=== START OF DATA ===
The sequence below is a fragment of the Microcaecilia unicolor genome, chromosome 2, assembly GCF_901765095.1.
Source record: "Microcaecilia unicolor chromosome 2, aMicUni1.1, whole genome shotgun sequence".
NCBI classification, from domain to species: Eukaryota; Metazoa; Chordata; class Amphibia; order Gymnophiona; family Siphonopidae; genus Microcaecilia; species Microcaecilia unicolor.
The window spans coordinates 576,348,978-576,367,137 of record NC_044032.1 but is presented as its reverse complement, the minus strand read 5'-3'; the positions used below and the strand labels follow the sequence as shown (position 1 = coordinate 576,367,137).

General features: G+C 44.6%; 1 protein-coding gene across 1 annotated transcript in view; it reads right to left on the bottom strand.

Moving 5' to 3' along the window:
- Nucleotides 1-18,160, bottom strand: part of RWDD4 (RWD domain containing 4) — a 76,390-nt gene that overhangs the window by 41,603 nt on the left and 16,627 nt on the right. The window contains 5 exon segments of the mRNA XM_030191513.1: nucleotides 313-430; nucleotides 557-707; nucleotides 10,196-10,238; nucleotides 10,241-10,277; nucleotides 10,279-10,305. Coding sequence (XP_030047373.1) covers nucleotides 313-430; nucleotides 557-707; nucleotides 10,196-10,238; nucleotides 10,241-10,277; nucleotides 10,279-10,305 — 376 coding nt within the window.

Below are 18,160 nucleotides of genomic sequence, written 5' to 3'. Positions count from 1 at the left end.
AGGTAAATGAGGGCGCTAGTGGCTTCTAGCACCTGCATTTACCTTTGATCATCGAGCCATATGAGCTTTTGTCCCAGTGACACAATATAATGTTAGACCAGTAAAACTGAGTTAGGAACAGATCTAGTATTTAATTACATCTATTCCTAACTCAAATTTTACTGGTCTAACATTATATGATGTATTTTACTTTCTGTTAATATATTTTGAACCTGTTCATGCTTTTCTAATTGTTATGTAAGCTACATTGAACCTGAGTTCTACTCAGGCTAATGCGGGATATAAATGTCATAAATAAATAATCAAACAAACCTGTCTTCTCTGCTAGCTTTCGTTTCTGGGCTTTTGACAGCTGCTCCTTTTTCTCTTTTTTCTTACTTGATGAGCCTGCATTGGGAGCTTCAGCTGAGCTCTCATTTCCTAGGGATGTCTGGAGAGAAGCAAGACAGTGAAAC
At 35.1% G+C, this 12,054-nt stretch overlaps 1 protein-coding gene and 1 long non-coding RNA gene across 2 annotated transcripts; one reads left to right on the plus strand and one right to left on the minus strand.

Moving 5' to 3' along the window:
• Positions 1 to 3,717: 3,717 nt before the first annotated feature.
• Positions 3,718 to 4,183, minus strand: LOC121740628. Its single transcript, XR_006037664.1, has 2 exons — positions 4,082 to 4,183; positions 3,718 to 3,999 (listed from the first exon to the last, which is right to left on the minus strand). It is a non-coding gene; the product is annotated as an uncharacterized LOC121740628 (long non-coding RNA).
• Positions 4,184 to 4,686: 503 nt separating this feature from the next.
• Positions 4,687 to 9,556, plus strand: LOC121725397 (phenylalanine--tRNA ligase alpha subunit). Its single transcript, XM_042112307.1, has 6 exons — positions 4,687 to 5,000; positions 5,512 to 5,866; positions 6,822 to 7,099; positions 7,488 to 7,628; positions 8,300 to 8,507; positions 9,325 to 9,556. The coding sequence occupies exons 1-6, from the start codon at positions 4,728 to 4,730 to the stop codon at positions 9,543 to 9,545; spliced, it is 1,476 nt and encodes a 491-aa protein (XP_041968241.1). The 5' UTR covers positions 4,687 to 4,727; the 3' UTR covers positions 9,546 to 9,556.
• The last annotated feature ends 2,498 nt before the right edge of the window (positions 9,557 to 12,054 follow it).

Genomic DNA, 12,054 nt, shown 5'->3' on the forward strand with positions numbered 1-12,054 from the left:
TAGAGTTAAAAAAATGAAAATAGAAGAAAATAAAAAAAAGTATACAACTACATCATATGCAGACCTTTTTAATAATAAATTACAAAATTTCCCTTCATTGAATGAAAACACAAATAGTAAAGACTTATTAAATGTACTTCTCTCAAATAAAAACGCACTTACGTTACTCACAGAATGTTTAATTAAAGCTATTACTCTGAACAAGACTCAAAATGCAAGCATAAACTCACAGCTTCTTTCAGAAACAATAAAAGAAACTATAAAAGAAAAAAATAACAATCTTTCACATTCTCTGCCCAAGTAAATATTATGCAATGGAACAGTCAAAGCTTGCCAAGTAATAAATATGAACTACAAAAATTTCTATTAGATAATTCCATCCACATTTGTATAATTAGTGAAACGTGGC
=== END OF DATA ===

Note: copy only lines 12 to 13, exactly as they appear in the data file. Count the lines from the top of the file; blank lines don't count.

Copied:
• Positions 1 to 3,717: 3,717 nt before the first annotated feature.
• Positions 3,718 to 4,183, minus strand: LOC121740628. Its single transcript, XR_006037664.1, has 2 exons — positions 4,082 to 4,183; positions 3,718 to 3,999 (listed from the first exon to the last, which is right to left on the minus strand). It is a non-coding gene; the product is annotated as an uncharacterized LOC121740628 (long non-coding RNA).